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UNI, high school students celebrate Tallcorn Jazz Festival

Published: Monday, February 21, 2011

Updated: Monday, February 21, 2011 13:02

The University of Northern Iowa was filled with energetic high school students from across the state as Phi Mu Alpha Sinfonia's Beta Nu chapter hosted the 56th annual Tallcorn Jazz Festival Friday and Saturday.

More than 1,000 jazz musicians representing all four Iowa High School Music Association classes (1A-4A) packed UNI's Russell Hall to showcase the musical ability and teamwork that brought them to the highly competitive event.

"Each band gets a 20-minute performance and are stopped immediately, as well as penalized, if they exceed the time limit," said Andy Heard, a junior business management and communication double major and Tallcorn Festival co-chair. "We have four judges, two of which are clinicians, and they have ballots which they grade the bands on a thousand-point scale. At the end of the day, we have a team tally up the scores and the top three bands receive trophies. If you place in the top two, you will get a bid into the Iowa Jazz Championships."

The Iowa Jazz Championships are the ultimate goal for almost every high school jazz band in the state. Based on performance throughout the season, the IJC Board of Directors will hand-pick the finest ensembles in the state and extend an invitation accordingly. The 2011 Iowa Jazz Championships will be held on April 12 in Des Moines.

Beyond the competitive element, the festival also serves bands in their own development. Immediately following each band's performance they are led to a separate, smaller performance area, where they will participate in a 30-minute workshop with one of two esteemed clinicians.

The festival also serves as a great entertainment venue for a variety of audiences, from jazz enthusiasts to complete strangers to the art.

"One of the biggest reasons Tallcorn remains the oldest continuously running jazz festival in the nation is the partnership the event has with the SDIJ concert, and the phenomenal guest artists we bring in to perform." Heard said.

The Sinfonian Dimensions in Jazz Concert takes place both evenings of the festival and features performances by all three nationally acclaimed UNI jazz bands as well as the selected guest artist. Heard attributes the consistently high quality of guest artists to the efforts of Chris Merz, director of jazz studies at UNI, and praises Merz for always being willing to "go way out of his way to only bring in the highest-caliber musicians."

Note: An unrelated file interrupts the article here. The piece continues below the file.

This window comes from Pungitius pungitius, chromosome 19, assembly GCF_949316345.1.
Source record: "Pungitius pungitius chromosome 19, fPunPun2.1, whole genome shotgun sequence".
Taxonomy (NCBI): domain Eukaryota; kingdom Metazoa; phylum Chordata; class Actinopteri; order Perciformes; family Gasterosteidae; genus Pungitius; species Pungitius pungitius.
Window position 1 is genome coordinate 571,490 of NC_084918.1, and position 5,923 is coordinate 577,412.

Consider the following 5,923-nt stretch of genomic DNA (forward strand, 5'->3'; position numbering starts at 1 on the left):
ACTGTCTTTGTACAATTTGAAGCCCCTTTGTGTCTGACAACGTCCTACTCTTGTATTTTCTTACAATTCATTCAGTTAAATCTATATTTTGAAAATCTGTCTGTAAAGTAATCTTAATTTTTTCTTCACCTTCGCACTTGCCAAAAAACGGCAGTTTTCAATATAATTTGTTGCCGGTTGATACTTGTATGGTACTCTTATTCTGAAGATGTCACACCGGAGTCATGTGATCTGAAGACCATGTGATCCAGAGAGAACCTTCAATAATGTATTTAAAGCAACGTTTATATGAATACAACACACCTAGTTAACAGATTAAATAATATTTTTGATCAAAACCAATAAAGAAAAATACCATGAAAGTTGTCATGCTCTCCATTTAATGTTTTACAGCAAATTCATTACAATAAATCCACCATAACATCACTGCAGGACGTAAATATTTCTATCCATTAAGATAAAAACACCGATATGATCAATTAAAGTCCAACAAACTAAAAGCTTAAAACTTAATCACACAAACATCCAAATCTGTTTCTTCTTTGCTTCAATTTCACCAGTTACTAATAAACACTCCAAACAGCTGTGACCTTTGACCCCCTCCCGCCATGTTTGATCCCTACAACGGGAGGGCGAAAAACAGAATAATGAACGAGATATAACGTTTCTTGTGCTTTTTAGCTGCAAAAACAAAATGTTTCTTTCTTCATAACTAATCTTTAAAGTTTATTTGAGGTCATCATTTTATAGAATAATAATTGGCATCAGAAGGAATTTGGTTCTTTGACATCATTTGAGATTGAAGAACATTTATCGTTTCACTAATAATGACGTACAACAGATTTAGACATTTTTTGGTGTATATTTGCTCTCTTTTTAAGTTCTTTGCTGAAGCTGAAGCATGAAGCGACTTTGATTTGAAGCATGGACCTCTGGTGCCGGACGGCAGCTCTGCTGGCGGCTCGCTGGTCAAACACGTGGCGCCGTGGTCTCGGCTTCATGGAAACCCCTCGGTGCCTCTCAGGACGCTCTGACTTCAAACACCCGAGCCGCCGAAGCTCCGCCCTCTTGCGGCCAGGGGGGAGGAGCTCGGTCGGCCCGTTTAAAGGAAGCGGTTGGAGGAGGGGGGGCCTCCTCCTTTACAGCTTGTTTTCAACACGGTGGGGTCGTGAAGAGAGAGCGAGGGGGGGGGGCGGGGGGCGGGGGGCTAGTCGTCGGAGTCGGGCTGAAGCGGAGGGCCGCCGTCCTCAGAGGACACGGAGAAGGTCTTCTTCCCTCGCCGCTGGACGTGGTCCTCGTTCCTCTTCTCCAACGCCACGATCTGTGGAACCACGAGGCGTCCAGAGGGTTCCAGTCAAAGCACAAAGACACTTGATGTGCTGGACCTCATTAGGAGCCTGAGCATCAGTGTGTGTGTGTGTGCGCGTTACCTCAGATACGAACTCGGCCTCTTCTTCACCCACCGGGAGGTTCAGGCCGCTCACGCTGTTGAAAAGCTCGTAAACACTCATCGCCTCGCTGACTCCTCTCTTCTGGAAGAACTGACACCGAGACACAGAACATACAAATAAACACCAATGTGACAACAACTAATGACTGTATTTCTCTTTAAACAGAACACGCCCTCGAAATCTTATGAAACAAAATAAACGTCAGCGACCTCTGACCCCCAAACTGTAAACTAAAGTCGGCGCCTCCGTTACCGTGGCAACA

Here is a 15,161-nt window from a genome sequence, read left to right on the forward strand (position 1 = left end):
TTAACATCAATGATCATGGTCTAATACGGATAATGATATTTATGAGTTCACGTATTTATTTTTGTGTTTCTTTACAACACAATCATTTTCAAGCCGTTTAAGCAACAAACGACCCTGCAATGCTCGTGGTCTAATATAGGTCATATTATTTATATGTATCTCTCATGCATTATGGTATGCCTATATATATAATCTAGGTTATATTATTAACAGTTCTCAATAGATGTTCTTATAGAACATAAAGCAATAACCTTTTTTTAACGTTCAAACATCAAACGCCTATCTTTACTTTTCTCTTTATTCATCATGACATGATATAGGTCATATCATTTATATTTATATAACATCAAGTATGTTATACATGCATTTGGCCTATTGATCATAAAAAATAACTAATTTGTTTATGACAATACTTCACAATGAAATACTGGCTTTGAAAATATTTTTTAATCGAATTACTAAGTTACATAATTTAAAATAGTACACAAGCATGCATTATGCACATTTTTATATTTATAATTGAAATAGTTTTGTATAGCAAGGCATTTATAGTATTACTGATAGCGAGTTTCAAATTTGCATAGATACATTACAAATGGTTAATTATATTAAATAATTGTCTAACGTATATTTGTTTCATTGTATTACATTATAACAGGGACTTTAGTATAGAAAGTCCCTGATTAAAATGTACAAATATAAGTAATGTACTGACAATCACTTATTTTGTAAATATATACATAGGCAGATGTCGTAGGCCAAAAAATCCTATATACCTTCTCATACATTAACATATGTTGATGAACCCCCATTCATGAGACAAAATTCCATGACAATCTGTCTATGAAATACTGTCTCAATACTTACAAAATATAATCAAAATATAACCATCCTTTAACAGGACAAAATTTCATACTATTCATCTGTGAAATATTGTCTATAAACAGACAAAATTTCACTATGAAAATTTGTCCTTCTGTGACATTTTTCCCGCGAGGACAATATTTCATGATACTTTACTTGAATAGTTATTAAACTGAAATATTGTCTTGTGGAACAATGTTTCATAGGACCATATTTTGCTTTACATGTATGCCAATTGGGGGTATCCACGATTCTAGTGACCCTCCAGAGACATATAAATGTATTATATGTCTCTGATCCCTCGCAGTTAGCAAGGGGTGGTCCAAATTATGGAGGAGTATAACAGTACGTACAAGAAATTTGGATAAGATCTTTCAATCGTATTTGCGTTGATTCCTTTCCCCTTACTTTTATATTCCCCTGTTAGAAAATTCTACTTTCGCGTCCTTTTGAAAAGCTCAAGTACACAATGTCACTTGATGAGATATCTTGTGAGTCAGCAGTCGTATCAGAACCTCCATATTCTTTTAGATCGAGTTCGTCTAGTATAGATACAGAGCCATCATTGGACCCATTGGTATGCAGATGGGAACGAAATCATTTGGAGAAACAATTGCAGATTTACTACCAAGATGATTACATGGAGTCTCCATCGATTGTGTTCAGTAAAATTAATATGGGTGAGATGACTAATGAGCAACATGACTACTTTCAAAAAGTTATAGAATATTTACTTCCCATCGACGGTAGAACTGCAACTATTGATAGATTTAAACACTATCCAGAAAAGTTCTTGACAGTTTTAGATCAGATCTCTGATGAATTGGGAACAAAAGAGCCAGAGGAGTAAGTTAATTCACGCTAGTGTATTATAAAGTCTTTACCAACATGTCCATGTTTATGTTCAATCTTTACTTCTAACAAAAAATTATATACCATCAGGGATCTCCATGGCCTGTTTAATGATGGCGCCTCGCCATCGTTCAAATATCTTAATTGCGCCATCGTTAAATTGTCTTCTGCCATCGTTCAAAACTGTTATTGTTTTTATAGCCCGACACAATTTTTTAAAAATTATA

Alex Steines, a sophomore choral music education major and vice president of Phi Mu Alpha Sinfonia, believes the festival also plays a critical role in recruitment for the School of Music.

"We open all of our doors, expose the students to some of our great faculty, and then showcase the best of the best in our UNI jazz bands, and that's what the student's remember," he said.  

Although Steines was never a participant in the festival, he explained that a large majority of Sinfonia, as well as a large portion of the School of Music, both instrumental and vocal, competed at Tallcorn during their high school years and "often call it as a deciding factor when it came to selecting a college."

Eric Angeroth Franks, a senior at Southeast Polk High School from Pleasant Hill, Iowa, has competed at Tallcorn all four years of high school, and says it really put UNI on the map for him.

"Tallcorn is a great jazz festival that always attracts great high school bands," he said. "Our school always has a great time getting to see other schools perform and participating in the clinic sessions. All in all, it's something students look forward to and work hard for all year, and the reputation of the competition is always upheld because of it."

Heard said a competition of this size and stature takes an immense amount of effort and organization, and he finds it's always best to start planning early.

"We've already got bands trying to register for next year, the committee starts meeting again on Tuesday, and we're already behind. I guess that's just how the game goes," he said.

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